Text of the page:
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It was a celebration phenomenal in its time. Over four thousand people gathered in Cupids in a time in which the convenience of cars and highways, aircraft and high speed trains were the stuff of dreams and fantasy. It seems almost impossible to imagine the logistics of such an event in an age of few conveniences or means of communication.

We can only hope that when another century passes round that our grand-children may be there to rejoice for the welfare of our Empire as well as to uphold the dignity of the occasion.  -- H. F. Shortis, The Newfoundland Quarterly, October, 1910

They came from all around Conception Bay, from Trinity Bay and Grand Bank and as far away as Toronto, Montreal and Bristol, England. Under pleasant late summer skies, they were joined by the Newfoundland Govenor Sir R. Williams, Reverend William Stacey (representing Bristol) and other dignitaries as well as the British warship Brilliant and the ‘local’ frigate Fione. Flowers and flags draped from every dwelling, no matter how humble.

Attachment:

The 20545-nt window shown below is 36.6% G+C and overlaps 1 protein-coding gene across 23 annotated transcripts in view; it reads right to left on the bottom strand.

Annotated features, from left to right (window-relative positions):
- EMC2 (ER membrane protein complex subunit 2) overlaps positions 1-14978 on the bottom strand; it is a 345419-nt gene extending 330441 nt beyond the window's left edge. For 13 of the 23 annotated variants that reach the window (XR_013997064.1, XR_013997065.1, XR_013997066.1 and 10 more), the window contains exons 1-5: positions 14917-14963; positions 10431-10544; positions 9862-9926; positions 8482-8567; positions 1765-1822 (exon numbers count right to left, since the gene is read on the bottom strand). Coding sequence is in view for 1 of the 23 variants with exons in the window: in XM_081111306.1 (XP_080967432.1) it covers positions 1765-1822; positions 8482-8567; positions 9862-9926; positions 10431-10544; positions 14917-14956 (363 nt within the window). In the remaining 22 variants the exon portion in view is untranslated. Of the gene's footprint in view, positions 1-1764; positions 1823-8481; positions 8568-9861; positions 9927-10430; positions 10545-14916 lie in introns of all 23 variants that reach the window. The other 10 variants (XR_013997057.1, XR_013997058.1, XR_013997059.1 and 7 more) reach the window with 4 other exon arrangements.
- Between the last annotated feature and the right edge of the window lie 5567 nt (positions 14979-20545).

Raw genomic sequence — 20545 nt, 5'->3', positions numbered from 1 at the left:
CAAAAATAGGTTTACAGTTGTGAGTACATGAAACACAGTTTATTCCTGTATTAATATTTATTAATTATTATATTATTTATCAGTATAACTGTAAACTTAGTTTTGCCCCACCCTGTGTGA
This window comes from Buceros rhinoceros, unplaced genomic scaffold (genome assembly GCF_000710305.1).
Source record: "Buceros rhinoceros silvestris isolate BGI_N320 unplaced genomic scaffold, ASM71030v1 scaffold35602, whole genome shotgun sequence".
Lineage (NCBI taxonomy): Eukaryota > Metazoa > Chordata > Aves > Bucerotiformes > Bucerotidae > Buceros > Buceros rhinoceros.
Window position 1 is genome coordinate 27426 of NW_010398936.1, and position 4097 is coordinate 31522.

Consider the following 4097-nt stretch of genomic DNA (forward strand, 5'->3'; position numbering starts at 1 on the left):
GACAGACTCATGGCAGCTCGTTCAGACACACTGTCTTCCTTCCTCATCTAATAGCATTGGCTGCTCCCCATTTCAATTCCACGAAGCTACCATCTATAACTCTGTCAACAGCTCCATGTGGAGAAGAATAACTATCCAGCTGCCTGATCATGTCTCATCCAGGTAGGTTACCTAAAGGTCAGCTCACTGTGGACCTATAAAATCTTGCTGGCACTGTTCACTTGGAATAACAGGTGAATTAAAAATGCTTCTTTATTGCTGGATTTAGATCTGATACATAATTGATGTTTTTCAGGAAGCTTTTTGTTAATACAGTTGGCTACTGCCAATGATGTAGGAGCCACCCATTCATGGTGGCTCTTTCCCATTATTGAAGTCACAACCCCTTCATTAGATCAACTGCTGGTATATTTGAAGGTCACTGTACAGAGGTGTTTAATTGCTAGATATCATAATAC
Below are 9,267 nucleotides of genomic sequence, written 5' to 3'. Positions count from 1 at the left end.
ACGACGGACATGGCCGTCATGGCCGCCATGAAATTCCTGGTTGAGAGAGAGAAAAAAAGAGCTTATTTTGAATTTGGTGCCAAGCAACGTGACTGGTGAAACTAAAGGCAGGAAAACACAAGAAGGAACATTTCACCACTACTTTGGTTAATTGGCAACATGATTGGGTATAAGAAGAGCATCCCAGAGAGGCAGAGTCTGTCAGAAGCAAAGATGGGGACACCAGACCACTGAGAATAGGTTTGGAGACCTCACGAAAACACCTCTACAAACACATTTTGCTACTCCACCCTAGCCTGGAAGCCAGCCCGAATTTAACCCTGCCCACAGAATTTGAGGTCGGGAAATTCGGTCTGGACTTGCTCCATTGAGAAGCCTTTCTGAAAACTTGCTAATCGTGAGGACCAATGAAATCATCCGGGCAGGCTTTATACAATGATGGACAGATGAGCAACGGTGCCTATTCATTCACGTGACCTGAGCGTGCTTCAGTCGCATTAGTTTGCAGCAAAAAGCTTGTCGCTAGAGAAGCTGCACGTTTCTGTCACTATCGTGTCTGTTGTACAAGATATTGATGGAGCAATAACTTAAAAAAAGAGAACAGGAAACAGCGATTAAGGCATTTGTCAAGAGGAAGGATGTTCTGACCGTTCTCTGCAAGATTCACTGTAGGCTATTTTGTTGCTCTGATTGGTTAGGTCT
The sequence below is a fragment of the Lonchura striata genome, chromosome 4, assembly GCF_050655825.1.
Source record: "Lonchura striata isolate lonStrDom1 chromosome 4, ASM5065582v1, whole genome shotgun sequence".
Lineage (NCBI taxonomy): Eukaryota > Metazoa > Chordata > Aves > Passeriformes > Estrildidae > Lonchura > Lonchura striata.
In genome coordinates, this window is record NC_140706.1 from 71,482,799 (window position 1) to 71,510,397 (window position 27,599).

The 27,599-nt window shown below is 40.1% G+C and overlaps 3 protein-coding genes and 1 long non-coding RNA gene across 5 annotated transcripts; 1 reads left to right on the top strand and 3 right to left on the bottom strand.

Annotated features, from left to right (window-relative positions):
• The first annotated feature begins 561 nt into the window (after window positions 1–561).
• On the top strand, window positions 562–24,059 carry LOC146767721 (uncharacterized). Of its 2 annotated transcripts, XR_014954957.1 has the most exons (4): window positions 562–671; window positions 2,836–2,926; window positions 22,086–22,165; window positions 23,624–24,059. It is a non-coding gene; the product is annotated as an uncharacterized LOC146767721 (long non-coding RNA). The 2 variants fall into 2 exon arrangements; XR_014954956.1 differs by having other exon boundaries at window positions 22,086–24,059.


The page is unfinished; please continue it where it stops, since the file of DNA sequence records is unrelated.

The celebration culminated in the dedication of a memorial in honour of John Guy that incorporated a brass plaque from the people of Bristol, celebrating the achievements of their native Bristol Venturers. In the distance could be seen the towering flagstaff with a huge Union Jack (reportedly the second largest in the Empire) gracefully rolling in the breeze. Today, the monument can be found in the very heart of Cupids and the flag will be part of the elaborate exhibit featured in the new Cupids Legacy Center.

Cupids 1910 celebration